State AGs ask Yellen to confirm that COVID relief bill does not usurp states' rights to cut taxes
"The import of the Act's prohibition against 'offsetting' reductions in state tax revenue is unclear, but potentially breathtaking," the letter states.
More than a dozen state attorneys general have asked Treasury Secretary Janet Yellen to confirm that the coronavirus relief bill recently approved by the federal government does not attempt to infringe on states' authority in the area of state taxes.
West Virginia Attorney General Patrick Morrisey, Arizona Attorney General Mark Brnovich and Georgia Attorney General Chris Carr led the group of 21 state attorneys general in the letter to Yellen — the other attorneys general involved were from the states of Alabama, Arkansas, Florida, Idaho, Indiana, Kansas, Kentucky, Louisiana, Mississippi, Missouri, Montana, Nebraska, Oklahoma, South Carolina, South Dakota, Texas, Utah and Wyoming.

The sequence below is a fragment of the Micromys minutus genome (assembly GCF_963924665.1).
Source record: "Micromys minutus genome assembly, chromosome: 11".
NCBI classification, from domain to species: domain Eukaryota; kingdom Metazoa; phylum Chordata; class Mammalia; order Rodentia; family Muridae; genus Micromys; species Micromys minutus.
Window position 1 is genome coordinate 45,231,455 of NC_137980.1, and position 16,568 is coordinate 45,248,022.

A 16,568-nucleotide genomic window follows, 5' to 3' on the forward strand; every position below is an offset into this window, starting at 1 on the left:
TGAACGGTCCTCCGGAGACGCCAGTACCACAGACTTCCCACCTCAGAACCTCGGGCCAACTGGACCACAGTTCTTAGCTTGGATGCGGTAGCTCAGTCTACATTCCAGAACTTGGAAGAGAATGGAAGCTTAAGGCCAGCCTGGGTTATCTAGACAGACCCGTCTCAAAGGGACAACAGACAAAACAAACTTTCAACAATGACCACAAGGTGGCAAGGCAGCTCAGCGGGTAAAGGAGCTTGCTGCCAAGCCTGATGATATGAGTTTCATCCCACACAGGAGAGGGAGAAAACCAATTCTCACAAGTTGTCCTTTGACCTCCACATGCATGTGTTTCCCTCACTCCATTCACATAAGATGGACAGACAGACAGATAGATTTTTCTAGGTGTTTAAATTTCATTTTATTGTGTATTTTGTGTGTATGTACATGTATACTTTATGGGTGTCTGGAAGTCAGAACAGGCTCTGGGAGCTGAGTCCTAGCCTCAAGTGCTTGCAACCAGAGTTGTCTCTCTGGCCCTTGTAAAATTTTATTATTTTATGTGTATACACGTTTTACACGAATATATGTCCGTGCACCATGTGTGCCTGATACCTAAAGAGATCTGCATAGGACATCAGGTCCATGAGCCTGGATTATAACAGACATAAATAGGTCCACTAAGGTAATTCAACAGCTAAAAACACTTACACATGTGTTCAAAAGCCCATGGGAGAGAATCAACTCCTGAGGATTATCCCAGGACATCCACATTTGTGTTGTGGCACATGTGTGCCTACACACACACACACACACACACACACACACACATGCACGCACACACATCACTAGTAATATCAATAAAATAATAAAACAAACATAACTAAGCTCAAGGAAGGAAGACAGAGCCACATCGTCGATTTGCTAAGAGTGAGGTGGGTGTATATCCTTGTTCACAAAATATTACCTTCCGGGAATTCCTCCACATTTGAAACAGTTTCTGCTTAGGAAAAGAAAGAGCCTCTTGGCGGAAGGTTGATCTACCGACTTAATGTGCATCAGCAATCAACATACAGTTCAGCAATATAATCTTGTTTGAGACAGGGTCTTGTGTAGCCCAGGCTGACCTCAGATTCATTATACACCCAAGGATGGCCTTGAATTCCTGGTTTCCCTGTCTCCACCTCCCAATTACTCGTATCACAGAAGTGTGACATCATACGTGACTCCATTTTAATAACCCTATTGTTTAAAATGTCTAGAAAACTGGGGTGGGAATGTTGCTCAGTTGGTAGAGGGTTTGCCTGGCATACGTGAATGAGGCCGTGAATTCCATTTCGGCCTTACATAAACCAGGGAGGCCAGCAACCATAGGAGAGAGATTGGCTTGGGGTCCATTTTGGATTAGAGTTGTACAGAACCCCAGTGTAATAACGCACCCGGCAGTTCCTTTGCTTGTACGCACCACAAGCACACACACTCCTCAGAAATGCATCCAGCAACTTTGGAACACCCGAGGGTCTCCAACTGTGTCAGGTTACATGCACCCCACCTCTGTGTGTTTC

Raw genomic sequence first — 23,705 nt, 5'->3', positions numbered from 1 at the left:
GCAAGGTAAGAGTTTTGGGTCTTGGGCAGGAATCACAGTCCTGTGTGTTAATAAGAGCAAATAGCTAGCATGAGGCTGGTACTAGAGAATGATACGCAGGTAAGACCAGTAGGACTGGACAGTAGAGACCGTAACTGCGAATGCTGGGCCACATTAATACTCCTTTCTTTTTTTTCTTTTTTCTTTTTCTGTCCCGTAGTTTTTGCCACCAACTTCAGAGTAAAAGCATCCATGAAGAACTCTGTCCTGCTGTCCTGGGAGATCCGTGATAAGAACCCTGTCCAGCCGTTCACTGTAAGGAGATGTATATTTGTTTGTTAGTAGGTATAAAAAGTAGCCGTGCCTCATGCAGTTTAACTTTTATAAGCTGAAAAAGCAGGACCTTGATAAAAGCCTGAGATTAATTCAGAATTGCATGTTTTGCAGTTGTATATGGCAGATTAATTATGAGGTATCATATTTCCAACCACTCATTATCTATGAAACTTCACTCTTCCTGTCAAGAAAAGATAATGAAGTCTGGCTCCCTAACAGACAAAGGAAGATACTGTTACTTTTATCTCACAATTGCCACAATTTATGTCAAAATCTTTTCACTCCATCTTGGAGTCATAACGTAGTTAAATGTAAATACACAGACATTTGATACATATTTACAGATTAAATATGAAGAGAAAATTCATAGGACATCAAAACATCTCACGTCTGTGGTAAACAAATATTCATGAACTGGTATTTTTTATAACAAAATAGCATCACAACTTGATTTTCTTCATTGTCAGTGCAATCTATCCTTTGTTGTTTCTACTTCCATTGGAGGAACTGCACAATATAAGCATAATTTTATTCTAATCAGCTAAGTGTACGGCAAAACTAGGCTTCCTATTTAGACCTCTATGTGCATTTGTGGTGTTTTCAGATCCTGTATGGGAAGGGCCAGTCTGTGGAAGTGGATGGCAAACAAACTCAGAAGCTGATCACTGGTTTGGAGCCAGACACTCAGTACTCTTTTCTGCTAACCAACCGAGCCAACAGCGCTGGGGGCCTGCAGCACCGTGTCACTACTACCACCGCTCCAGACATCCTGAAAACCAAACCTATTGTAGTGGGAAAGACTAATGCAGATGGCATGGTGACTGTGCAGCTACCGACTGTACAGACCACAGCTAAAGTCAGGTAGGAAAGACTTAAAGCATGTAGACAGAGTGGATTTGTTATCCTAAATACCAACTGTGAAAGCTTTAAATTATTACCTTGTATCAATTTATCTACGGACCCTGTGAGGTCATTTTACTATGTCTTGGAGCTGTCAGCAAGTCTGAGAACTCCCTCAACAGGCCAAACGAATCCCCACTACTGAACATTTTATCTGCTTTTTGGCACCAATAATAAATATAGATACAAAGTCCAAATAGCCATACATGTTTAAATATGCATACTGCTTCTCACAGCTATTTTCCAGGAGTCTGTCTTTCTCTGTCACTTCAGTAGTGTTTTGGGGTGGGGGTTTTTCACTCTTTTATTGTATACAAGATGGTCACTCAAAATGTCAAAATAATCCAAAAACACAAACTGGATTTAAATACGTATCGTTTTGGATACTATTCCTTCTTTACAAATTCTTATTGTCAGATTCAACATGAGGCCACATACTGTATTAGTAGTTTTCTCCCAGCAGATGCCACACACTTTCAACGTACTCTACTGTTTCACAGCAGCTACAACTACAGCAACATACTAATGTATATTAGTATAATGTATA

"The import of the Act's prohibition against 'offsetting' reductions in state tax revenue is unclear, but potentially breathtaking," the letter states. "This provision might have been intended merely to prohibit States from expressly taking COVID-19 relief funds and rolling them directly into a tax cut of a similar amount. But its prohibition on 'indirectly' offsetting reductions in tax revenue, combined with the list of prohibited kinds of tax reductions (rate cuts, rebates, deductions, credits, or "otherwise"), could also be read to prohibit tax cuts or relief of any stripe, even if wholly unrelated to and independent of the availability of relief funds. After all, money is fungible, and States must balance their budgets. So, in a sense, any tax relief enacted by a state legislature after the State has received relief funds could be viewed as 'using' those funds as an 'offset' that allows the State to provide that tax relief."